Category Archives: Metaphysics

Plato’s Dramatological Dialectics

Catherine Zuckert’s Plato’s Philosophers defends an astonishingly bold thesis: according to her, the attempt, since the nineteenth century, to order Plato’s dialogues in chronological order of composition, and so to interpret them developmentally, is futile and misleading. Futile, because the dating on … Continue reading

Posted in Catherine Zuckert, Ethics, Leibniz, Metaphysics, Plato, Plato's Philosophers, Spinoza | Tagged , , , , , , | Leave a comment

Perception, Knowledge, and Being

The discussion in the Theaetetus really takes off when Theaetetus tries out his first definition of knowledge, suggesting that it’s “nothing other than perception” (οὐκ ἄλλο τί ἐστιν ἐπιστήμη ἢ αἴσθησις) (151e). Socrates immediately equates this definition with the sophist Protagoras’s claim that “Man … Continue reading

Posted in Epistemology, George Berkeley, Metaphysics, Plato, Relativism, Theaetetus | Tagged , , , , , , | Leave a comment

Kantian Newman

In chapter five of his Apologia, Newman writes, If I looked into a mirror, and did not see my face, I should have the sort of feeling which actually comes upon me, when I look into this living busy world, and … Continue reading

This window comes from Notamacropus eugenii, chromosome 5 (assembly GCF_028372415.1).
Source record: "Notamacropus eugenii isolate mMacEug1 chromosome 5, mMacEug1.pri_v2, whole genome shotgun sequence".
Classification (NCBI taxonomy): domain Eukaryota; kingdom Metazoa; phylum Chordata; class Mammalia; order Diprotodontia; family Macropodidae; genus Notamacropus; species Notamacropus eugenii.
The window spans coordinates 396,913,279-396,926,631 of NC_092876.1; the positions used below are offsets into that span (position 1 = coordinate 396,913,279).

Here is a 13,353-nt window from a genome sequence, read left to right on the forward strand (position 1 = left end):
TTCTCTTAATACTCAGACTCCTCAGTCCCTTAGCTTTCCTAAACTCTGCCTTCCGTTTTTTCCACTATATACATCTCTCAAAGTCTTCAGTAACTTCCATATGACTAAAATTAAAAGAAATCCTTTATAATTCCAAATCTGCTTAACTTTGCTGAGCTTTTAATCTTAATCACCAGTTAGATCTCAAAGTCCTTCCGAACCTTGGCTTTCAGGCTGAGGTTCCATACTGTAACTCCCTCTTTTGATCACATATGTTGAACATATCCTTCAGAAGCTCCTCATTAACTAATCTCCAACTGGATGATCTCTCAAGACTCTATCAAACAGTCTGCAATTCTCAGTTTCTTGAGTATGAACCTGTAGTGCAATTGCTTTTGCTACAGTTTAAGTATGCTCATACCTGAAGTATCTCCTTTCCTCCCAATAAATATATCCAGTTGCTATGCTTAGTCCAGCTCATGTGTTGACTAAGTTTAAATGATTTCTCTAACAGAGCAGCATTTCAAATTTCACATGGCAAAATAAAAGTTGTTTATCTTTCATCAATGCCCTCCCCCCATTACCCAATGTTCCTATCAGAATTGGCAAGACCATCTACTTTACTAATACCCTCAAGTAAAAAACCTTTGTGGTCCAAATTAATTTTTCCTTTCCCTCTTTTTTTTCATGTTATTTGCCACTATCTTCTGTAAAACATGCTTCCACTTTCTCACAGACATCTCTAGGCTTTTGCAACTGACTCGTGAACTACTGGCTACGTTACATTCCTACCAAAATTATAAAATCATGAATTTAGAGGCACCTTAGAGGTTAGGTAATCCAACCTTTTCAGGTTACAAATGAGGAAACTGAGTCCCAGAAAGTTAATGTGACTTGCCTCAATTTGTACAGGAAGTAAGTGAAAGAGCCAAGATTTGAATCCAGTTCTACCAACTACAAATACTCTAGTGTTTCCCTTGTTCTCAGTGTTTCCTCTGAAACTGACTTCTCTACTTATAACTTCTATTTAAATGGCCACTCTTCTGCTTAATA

Posted in Conscience, Immanuel Kant, John Henry Newman, Kant, Metaphysics | Tagged , , , , , , , | Leave a comment

Thought’s Traction

Consider these quotations from three philosophers you probably aren’t inclined to group together: The light dove, cleaving the air in her free flight, and feeling its resistance, might imagine that its flight would be still easier in empty space. It … Continue reading

Posted in Anselm, Empiricism, Immanuel Kant, Metaphysics, Plato, Thomas Aquinas, Wittgenstein | Tagged , , , , , , | Leave a comment

Berkeley and Aquinas on Matter and Epistemological Realism

Does matter exist? Bishop Berkeley famously said, No, a thesis which has earned him a reputation as a brilliant crank (emphasis on “crank”). Here’s his argument: Wood, stones, fire, water, flesh, iron, and the like things, which I name and … Continue reading

Posted in Aristotle, Being and beings, Descartes, Epistemology, George Berkeley, Idealism, John Locke, John O'Callaghan, Matter, Metaphysics, Mind and World, Plato, Thomas Aquinas | Tagged , , , , , , , , , , , , , , | Leave a comment

Phenomena or Legomena?

It’s common enough usage in ordinary English to say — when feeling a bit pretentious — “phenomena” where one might equally say “things.” A phenomenon is some furnishing within the universe. Robert Jenson loves to stress that dead metaphors have … Continue reading

Posted in Being and beings, Genesis, Hebrew, Metaphysics, Robert Jenson, Translation, Uncategorized | Leave a comment